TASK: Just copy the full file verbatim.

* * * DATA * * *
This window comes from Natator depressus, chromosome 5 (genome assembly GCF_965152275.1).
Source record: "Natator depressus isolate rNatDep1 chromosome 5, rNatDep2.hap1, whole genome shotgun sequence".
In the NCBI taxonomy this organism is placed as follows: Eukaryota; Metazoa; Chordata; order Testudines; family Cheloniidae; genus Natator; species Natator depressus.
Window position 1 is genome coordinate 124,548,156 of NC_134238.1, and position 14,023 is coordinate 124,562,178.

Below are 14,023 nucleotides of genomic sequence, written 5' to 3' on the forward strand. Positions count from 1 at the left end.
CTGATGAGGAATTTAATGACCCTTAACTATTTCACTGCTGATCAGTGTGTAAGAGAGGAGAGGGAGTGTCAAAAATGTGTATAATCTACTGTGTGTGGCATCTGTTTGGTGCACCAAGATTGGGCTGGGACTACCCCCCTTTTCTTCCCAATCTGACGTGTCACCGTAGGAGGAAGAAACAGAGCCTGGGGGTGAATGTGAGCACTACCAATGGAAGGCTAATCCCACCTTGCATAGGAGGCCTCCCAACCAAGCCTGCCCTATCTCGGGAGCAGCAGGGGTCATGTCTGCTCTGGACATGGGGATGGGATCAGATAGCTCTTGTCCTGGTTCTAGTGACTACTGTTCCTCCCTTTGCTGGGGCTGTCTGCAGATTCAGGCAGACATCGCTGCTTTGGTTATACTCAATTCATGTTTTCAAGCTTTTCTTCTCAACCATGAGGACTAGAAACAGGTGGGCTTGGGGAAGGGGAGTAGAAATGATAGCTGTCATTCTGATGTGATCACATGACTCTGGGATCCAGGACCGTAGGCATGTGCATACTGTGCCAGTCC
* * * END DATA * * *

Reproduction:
This window comes from Natator depressus, chromosome 5 (genome assembly GCF_965152275.1).
Source record: "Natator depressus isolate rNatDep1 chromosome 5, rNatDep2.hap1, whole genome shotgun sequence".
In the NCBI taxonomy this organism is placed as follows: Eukaryota; Metazoa; Chordata; order Testudines; family Cheloniidae; genus Natator; species Natator depressus.
Window position 1 is genome coordinate 124,548,156 of NC_134238.1, and position 14,023 is coordinate 124,562,178.

Below are 14,023 nucleotides of genomic sequence, written 5' to 3' on the forward strand. Positions count from 1 at the left end.
CTGATGAGGAATTTAATGACCCTTAACTATTTCACTGCTGATCAGTGTGTAAGAGAGGAGAGGGAGTGTCAAAAATGTGTATAATCTACTGTGTGTGGCATCTGTTTGGTGCACCAAGATTGGGCTGGGACTACCCCCCTTTTCTTCCCAATCTGACGTGTCACCGTAGGAGGAAGAAACAGAGCCTGGGGGTGAATGTGAGCACTACCAATGGAAGGCTAATCCCACCTTGCATAGGAGGCCTCCCAACCAAGCCTGCCCTATCTCGGGAGCAGCAGGGGTCATGTCTGCTCTGGACATGGGGATGGGATCAGATAGCTCTTGTCCTGGTTCTAGTGACTACTGTTCCTCCCTTTGCTGGGGCTGTCTGCAGATTCAGGCAGACATCGCTGCTTTGGTTATACTCAATTCATGTTTTCAAGCTTTTCTTCTCAACCATGAGGACTAGAAACAGGTGGGCTTGGGGAAGGGGAGTAGAAATGATAGCTGTCATTCTGATGTGATCACATGACTCTGGGATCCAGGACCGTAGGCATGTGCATACTGTGCCAGTCC